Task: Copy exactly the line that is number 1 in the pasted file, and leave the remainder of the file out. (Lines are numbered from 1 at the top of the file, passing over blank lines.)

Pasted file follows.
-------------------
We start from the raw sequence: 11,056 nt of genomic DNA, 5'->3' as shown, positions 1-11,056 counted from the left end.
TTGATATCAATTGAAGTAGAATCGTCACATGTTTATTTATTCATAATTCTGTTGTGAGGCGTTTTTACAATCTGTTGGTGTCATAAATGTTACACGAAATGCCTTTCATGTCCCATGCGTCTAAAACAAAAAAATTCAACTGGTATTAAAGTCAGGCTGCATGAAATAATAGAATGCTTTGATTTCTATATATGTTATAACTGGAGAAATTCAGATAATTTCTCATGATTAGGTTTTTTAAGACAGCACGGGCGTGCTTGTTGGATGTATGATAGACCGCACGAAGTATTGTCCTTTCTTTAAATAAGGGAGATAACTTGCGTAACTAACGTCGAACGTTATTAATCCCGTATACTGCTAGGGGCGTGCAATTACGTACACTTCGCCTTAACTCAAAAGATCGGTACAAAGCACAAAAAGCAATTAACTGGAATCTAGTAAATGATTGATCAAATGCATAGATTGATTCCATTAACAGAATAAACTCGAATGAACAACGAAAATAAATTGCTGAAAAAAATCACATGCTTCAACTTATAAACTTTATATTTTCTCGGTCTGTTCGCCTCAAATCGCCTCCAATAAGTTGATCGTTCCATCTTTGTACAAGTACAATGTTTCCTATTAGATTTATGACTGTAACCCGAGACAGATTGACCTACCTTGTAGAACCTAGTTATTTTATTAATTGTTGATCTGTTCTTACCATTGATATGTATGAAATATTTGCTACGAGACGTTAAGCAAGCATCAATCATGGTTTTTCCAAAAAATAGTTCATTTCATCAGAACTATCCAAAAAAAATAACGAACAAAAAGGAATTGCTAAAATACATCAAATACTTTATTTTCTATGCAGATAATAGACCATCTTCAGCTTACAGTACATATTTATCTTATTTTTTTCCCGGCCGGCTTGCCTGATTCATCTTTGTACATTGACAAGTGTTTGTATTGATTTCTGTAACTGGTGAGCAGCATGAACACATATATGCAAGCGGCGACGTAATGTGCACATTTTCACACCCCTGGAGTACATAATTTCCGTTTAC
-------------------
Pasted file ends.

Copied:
We start from the raw sequence: 11,056 nt of genomic DNA, 5'->3' as shown, positions 1-11,056 counted from the left end.